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What to Make of Your Dog’s Howling

September 15, 2020

Does your dog howl sometimes? This is something that many of our canine friends do. It’s especially common in certain breeds like Beagles, Bloodhounds, Coonhounds, Foxhounds, Alaskan Malamutes, Dachshunds, and Huskies. What’s behind this unique behavior? Read on to learn more about Fido’s singing, and whether or not it’s a cause for concern.

W  hen Howling is Normal

Your pup’s ancestor, the wild wolf, used howling as a way of communicating with other pack members and warning other animals to keep away from their territory. So, most of the time, your canine buddy’s howling is an instinctual behavior related to communication. Fido is a pack animal, after all!

Our furry pals often howl because they’re responding to stimuli in their environment, such as an ambulance siren, another dog howling, or the mailman approaching your front door. Or, Fido might howl when he’s found something really exciting, like a bone they buried in the flowerbeds last summer. It’s also possible that your pooch howls to “warn” other people or animals away from his territory, just as wild wolves might do.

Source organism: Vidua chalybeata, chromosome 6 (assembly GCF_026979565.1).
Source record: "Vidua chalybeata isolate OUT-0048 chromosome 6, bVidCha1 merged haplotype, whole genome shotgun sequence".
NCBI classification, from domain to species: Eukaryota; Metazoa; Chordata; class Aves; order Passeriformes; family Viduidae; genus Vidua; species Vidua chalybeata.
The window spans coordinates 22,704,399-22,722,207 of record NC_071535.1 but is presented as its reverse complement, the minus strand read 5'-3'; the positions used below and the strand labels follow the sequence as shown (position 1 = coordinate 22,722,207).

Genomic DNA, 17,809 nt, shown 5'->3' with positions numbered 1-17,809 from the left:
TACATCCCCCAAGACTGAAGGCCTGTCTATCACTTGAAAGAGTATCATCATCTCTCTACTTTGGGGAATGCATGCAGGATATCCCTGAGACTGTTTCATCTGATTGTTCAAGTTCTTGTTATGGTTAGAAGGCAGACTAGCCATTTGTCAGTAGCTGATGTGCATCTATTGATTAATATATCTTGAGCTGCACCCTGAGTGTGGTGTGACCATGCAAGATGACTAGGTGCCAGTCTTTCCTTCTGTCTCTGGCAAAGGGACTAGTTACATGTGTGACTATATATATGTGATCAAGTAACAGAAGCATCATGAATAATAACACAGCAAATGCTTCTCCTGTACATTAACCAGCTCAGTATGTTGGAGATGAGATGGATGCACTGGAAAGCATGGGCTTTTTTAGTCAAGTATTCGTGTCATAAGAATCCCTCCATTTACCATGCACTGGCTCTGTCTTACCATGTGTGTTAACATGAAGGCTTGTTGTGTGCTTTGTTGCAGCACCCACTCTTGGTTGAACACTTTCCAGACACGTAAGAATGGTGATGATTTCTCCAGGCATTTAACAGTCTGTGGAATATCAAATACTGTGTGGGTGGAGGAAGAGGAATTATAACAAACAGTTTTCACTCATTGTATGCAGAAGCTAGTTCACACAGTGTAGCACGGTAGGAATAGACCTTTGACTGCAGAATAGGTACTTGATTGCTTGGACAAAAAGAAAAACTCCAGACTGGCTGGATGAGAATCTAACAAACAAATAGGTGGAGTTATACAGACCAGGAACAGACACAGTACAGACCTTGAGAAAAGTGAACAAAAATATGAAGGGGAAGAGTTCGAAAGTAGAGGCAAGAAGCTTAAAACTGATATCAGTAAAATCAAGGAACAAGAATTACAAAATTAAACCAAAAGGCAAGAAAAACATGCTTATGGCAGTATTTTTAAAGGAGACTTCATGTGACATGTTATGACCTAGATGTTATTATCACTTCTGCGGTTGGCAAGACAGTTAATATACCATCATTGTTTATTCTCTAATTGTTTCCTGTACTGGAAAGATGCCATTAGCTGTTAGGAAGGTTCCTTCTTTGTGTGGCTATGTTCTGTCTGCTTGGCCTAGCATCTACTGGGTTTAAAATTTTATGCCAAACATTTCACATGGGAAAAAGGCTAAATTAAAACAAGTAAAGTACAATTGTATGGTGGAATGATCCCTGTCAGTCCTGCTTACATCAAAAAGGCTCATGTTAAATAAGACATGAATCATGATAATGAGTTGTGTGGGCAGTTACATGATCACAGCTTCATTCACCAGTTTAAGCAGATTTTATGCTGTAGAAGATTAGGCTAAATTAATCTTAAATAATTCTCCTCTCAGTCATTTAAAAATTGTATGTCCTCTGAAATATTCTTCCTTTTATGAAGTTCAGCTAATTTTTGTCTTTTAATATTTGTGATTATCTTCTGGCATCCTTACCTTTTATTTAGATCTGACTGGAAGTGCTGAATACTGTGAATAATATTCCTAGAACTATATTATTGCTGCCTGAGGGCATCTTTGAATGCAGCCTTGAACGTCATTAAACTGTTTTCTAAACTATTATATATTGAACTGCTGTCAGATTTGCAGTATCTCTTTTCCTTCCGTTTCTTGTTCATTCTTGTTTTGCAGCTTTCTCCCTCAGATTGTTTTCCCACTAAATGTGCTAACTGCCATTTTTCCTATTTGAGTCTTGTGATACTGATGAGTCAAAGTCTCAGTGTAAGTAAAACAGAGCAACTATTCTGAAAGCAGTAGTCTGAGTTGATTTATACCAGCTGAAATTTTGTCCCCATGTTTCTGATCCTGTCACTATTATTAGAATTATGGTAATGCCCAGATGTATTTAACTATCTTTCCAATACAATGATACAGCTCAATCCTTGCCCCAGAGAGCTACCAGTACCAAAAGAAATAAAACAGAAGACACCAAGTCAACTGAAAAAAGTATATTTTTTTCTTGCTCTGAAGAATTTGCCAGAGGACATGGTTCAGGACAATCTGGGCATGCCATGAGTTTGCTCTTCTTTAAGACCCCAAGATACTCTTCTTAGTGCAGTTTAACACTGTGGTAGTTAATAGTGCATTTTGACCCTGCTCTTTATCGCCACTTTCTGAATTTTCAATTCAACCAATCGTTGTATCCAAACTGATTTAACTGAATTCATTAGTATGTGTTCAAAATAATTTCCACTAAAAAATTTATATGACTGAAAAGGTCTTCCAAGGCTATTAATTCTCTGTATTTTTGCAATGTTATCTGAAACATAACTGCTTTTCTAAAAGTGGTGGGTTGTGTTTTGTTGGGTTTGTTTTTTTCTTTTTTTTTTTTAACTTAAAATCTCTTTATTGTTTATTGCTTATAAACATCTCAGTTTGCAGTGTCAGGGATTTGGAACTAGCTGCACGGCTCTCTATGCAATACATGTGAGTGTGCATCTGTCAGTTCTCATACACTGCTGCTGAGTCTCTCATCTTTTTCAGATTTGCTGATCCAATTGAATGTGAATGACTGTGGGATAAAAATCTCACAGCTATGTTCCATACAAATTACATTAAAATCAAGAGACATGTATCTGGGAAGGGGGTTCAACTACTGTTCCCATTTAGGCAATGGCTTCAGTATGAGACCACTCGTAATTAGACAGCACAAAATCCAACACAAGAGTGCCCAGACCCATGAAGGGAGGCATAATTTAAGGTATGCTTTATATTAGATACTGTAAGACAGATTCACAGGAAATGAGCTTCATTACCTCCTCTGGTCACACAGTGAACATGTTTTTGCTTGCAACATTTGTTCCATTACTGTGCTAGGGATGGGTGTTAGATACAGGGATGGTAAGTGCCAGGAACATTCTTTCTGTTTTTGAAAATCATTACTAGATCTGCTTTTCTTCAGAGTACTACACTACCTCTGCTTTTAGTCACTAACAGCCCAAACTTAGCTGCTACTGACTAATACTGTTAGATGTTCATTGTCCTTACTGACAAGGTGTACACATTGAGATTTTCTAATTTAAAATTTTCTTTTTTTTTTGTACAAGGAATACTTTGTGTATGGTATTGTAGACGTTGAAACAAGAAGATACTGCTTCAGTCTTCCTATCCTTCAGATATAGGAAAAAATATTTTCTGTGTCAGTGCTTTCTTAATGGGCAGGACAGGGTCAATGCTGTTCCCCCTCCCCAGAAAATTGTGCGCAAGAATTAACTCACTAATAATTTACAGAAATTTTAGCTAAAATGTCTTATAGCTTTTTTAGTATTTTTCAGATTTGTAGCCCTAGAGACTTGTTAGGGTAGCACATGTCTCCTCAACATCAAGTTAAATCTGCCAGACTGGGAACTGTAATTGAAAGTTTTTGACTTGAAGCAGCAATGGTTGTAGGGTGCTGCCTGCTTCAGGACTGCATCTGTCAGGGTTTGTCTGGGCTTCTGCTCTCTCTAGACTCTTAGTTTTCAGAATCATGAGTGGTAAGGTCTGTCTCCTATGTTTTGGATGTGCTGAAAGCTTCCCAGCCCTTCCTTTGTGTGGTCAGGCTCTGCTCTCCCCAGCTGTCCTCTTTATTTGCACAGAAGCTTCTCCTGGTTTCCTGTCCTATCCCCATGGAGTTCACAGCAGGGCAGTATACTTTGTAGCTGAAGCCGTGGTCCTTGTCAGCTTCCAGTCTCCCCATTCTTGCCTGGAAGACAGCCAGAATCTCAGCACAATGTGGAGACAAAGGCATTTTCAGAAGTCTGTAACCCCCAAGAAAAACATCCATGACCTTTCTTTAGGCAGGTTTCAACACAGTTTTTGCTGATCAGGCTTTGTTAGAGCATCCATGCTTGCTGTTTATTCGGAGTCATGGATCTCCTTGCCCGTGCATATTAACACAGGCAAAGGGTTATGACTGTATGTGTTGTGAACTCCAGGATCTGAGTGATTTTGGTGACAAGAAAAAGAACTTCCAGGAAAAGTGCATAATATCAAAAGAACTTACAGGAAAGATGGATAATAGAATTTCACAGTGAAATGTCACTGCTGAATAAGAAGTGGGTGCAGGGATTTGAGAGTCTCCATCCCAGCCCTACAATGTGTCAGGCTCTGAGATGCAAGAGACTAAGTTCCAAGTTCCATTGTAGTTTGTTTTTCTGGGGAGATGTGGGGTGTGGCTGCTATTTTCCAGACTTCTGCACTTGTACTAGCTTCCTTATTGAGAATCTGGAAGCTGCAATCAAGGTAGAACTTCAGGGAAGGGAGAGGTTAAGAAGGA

When Howling is Bad

Although howling is perfectly normal most of the time, there are reasons why it might be a bad thing. One of these is stress. Separation anxiety is common in dogs, and often causes loud vocalizations, including howling. If your canine pal has separation anxiety, he or she will probably exhibit other signs when they are left alone, like eliminating in the house and destroying furniture or other property.

Another possible option is that your dog is howling as a response to pain, perhaps caused by a physical injury or a medical problem. This is especially likely if you notice other signs of pain accompanying the howling, like sensitivity to touch, unusually aggressive behavior, or excessive panting. If Fido never howled before, but has suddenly started, pain could be the cause.

What to Do if Fido Won’t Stop Howling

If you can’t get your canine buddy to stop howling, pay a visit to the vet’s office. First, you’ll want to have any medical concerns dealt with if they’re present. If howling is purely a behavioral issue, your pooch might need training or even anxiety medication. Ask your vet for more information.

Set up an appointment at our veterinary office if you’re concerned about your dog’s health or behavior. We’re always here for you! 

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